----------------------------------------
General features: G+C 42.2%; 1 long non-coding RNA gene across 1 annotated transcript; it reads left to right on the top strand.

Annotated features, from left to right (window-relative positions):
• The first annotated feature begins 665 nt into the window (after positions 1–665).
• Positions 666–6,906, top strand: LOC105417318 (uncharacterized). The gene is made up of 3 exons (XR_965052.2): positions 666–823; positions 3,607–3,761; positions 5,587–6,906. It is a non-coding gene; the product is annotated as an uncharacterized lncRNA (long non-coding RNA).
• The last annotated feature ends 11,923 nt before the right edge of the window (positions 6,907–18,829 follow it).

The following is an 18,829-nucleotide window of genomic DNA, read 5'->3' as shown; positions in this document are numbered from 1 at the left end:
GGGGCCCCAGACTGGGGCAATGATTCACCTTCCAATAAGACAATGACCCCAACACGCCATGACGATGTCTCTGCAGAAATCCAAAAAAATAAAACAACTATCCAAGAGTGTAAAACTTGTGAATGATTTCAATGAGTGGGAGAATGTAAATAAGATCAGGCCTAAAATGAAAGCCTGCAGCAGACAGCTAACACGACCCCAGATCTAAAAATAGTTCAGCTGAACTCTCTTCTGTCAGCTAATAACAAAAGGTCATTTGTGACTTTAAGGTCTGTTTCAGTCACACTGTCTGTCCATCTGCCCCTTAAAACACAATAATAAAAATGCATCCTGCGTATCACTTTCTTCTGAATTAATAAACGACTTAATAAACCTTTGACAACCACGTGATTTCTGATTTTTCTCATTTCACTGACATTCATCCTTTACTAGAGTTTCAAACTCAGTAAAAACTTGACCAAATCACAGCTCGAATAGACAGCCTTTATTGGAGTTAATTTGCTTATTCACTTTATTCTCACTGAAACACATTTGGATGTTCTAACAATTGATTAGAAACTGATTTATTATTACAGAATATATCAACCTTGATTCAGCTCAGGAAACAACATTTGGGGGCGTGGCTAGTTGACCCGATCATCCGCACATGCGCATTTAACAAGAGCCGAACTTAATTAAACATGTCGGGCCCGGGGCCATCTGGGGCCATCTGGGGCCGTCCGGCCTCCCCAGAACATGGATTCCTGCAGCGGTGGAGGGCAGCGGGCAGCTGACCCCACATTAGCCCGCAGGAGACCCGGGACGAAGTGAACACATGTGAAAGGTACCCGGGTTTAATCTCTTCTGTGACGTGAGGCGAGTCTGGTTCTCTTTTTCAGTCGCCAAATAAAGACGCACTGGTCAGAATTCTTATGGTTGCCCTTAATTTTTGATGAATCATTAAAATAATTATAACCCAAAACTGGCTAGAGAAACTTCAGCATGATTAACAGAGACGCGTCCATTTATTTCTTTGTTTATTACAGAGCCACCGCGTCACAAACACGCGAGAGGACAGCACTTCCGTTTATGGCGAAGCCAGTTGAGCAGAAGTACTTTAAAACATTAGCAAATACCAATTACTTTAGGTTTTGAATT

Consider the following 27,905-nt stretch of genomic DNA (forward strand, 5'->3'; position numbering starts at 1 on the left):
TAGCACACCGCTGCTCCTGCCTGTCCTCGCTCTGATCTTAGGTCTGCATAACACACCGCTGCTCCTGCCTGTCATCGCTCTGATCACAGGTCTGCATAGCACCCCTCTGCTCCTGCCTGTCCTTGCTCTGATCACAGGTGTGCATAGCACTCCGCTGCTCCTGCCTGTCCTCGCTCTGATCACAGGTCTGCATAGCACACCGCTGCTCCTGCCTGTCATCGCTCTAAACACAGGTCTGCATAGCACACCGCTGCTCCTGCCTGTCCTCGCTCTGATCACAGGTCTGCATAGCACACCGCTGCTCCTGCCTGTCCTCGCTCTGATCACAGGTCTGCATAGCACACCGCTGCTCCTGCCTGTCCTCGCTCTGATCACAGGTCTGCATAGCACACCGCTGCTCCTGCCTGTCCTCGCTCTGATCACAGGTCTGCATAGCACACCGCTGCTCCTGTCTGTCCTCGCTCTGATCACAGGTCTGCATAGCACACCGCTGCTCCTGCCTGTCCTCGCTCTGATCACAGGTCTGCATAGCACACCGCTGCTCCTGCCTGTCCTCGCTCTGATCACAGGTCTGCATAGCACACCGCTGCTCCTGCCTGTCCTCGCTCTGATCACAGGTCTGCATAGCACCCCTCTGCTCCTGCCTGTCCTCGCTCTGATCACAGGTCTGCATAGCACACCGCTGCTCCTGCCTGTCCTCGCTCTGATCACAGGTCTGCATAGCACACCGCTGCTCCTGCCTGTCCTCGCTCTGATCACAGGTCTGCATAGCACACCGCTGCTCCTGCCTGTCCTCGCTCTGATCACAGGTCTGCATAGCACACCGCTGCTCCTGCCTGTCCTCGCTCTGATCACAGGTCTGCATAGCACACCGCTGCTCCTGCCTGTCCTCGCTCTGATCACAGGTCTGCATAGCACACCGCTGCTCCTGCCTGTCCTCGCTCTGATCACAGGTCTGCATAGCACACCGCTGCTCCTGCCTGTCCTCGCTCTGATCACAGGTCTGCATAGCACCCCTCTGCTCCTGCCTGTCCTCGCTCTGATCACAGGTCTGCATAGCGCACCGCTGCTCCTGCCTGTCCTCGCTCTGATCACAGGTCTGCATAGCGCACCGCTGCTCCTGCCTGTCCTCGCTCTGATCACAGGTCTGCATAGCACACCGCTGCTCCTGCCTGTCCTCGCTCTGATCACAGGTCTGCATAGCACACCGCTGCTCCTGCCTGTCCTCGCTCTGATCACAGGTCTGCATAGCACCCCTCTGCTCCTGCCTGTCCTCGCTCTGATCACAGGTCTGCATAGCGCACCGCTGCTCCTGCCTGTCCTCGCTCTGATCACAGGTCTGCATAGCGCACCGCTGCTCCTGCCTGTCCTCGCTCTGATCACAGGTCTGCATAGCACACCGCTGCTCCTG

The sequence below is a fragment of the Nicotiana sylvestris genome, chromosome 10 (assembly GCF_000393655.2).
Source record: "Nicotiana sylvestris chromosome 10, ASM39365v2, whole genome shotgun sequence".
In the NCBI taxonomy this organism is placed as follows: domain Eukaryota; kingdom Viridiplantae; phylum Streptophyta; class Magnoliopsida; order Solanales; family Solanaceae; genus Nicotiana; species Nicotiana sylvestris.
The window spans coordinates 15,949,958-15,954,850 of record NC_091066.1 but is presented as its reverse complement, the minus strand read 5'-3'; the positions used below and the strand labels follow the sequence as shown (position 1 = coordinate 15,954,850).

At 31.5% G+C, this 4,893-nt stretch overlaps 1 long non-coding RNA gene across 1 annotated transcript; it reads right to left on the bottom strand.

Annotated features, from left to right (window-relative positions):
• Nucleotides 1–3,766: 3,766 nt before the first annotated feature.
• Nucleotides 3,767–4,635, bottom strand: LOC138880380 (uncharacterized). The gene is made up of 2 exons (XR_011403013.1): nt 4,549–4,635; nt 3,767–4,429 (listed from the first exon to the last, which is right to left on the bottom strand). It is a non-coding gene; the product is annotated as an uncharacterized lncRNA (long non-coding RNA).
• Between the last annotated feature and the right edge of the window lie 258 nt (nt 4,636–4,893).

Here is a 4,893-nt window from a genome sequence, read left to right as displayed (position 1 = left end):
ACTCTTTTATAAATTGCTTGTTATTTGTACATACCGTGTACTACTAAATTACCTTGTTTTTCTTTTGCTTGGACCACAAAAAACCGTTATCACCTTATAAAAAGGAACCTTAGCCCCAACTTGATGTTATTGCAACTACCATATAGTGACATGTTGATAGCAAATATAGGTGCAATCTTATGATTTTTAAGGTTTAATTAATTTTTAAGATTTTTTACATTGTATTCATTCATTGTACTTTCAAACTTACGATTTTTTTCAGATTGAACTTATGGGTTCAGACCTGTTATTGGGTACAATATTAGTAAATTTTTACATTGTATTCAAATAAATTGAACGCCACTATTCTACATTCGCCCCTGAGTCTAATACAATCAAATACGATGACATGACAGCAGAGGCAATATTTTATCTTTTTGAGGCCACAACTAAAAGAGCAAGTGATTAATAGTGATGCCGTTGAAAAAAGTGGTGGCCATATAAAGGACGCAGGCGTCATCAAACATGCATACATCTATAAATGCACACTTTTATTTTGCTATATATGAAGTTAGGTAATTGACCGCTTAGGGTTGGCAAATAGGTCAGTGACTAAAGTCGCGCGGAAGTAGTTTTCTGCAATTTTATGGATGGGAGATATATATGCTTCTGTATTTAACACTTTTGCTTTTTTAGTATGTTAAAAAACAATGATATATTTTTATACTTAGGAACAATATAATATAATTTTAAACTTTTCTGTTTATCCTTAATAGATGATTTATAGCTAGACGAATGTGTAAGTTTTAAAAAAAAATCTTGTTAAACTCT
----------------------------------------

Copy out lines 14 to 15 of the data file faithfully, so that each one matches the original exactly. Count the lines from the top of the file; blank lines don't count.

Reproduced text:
At 31.5% G+C, this 4,893-nt stretch overlaps 1 long non-coding RNA gene across 1 annotated transcript; it reads right to left on the bottom strand.

Annotated features, from left to right (window-relative positions):